How do industrial metrology equipment need to evolve to adapt to Industry 4.0? How do you equip yourself and how much will you need to invest? Questions that policy makers are in charge of transforming a proven production system into a "smart" plant, and who will have to invest to do so, must answer.
Accretech, one of the world's leading designers and manufacturer of industrial metrology products, has released a new white paper entitled "Sensors: The Smart Factory Doors." A work of several months, carried out by specialists, which allows to see clearly the requirements that industry 4.0 now imposes on metrology and what this means for production and for the planning of tests.
In less than fifteen pages, this work, presented as a guide, addresses key issues. For example: "What are the decisive factors in ensuring the choice of the appropriate measurement system?", "what are the changes to Industry 4.0 that will have an impact on metrology?" or "what are the pros and cons of tactile and optical measurement methods?"
Decision-makers are guided by a list of questions, to clearly consider the development of their production: what about the capacity of measurement instruments? What about return on investment? Is it possible to operate, maintain and repair remotely? What about cybersecurity?
The primary motivation to enter the 4.0 industry is the dream of the optimal use of production resources. "A dream that can be achieved under certain conditions, as explained in this white paper, by minimizing the time it will take to implement flexible and modular measurement systems, and by largely automating quality control and maintenance through self-control systems."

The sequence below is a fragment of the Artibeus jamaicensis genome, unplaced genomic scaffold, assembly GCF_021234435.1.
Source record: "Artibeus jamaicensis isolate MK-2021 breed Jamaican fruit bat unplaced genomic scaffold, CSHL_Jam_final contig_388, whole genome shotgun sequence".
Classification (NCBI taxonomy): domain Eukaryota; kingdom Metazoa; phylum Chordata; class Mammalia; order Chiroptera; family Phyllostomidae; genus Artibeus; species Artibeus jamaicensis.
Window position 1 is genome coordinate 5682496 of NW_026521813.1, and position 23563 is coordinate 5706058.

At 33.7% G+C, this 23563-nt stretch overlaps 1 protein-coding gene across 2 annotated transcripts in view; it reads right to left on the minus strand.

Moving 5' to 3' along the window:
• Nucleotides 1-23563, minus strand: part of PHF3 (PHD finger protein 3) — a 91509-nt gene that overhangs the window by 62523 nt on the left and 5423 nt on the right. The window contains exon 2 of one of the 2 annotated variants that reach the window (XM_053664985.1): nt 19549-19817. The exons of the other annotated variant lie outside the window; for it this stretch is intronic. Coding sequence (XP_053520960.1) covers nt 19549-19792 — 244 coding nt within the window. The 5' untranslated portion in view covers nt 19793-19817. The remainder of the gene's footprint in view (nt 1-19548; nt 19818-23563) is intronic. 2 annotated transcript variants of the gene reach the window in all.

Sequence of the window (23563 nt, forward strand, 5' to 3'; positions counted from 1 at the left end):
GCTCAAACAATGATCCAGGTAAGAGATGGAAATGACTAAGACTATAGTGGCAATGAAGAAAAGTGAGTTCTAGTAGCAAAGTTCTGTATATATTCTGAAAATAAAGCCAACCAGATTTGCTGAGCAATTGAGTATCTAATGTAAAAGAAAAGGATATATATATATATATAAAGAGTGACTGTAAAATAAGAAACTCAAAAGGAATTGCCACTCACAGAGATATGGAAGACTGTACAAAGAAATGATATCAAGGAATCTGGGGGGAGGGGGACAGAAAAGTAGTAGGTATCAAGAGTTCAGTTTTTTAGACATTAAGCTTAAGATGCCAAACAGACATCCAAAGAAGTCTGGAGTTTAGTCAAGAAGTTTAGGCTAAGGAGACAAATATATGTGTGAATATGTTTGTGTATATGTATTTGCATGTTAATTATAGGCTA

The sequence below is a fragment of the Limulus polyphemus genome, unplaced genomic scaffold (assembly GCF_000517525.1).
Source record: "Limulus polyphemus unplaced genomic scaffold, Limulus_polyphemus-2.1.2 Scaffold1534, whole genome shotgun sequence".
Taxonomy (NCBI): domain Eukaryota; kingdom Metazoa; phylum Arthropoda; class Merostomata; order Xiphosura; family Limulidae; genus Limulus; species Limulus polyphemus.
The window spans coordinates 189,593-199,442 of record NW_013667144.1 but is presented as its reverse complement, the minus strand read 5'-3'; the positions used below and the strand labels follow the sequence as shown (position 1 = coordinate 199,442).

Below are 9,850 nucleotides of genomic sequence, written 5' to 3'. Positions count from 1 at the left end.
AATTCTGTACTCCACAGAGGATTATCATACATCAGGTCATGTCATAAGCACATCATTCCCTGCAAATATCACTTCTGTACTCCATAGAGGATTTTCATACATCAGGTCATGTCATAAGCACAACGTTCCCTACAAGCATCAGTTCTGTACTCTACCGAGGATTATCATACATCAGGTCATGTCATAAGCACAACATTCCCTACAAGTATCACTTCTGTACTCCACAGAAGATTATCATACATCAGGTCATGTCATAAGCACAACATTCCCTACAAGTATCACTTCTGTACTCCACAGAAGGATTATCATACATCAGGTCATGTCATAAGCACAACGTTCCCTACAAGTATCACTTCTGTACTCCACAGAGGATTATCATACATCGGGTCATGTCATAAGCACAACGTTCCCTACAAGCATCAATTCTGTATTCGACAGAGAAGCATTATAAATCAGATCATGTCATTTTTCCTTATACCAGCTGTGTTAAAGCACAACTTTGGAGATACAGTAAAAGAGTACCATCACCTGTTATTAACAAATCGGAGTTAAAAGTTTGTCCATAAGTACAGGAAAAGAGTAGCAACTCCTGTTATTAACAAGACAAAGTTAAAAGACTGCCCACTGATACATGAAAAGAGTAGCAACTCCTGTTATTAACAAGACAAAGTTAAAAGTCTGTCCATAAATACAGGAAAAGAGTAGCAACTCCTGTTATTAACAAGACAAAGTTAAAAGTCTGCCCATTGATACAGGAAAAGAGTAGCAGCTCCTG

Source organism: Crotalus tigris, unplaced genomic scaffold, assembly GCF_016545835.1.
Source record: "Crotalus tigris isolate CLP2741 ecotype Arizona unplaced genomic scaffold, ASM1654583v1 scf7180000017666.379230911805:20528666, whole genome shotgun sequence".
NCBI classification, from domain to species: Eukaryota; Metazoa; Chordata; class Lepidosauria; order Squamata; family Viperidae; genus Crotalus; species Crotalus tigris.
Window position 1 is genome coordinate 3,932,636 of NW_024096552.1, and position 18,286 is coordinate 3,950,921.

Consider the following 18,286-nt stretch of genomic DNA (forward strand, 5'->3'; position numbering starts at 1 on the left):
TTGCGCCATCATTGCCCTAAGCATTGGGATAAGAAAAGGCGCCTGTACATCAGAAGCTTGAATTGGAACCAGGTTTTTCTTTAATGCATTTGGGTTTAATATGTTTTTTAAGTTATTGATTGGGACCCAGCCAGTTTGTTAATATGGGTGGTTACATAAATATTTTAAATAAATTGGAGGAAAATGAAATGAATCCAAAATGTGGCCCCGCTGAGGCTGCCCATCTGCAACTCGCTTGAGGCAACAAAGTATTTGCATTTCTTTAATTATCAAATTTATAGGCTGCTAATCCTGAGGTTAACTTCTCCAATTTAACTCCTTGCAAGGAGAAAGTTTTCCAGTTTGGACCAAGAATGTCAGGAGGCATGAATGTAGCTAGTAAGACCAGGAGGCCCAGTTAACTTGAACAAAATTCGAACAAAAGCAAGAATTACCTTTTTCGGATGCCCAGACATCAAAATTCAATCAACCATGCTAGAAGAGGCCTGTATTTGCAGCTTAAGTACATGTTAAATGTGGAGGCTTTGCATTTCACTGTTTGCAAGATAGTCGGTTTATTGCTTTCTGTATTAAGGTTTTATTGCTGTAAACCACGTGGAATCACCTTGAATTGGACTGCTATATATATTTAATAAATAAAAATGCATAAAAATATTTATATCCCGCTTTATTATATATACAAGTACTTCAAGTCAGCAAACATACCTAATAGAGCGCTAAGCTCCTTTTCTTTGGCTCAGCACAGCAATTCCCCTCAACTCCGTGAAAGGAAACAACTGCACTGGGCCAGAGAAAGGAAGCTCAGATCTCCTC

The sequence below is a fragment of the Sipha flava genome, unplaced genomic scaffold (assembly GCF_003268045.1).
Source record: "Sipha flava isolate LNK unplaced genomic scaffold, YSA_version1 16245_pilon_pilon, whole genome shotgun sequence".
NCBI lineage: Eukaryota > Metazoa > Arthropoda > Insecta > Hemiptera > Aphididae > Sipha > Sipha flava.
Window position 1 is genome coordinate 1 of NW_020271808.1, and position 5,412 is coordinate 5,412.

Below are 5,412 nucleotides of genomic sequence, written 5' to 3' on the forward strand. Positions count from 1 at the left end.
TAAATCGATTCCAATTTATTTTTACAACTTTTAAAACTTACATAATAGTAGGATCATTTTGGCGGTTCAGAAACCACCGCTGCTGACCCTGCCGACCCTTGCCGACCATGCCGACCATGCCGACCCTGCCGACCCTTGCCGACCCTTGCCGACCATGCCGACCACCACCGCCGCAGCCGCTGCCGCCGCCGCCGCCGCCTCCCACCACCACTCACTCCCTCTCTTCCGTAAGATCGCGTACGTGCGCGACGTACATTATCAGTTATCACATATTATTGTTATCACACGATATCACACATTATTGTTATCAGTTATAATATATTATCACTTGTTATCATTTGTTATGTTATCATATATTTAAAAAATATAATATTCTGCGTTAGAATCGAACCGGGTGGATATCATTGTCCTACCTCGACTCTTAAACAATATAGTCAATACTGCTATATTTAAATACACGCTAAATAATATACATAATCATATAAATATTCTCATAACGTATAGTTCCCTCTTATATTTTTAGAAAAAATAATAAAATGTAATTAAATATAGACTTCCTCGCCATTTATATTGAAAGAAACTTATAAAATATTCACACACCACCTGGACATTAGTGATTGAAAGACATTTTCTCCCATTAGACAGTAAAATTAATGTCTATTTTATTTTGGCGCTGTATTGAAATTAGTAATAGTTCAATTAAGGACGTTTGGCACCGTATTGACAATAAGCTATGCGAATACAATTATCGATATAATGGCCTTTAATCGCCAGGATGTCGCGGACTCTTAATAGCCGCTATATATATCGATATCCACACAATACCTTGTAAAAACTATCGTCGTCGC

In the ideal smart plant, sensors must reassemble measurement data with the lowest possible uncertainty and in real time. Most importantly, this data must be provided in a format that facilitates processing, communication and measurement preparation throughout the process chain - from the sensor to its digital twin. And this new constraint, linked to digitization, impacts not only a lot of processes but also the consideration of the work environment.
The white paper "Sensors - Smart Factory Doors" states that "maintenance, energy requirements, and of course the costs associated with sensor technology, must be kept to a minimum; considerable electrical stability and resistance to external factors (CEM, climate, shocks and vibrations, even protection from explosions) are also needed. Because in the smart factory, measurements are not made at the end of the process or in a dedicated metrology room, but more often online, during the manufacturing process, where possible. There is also a trend towards quality assurance to move away from random measures to 100% measures. »
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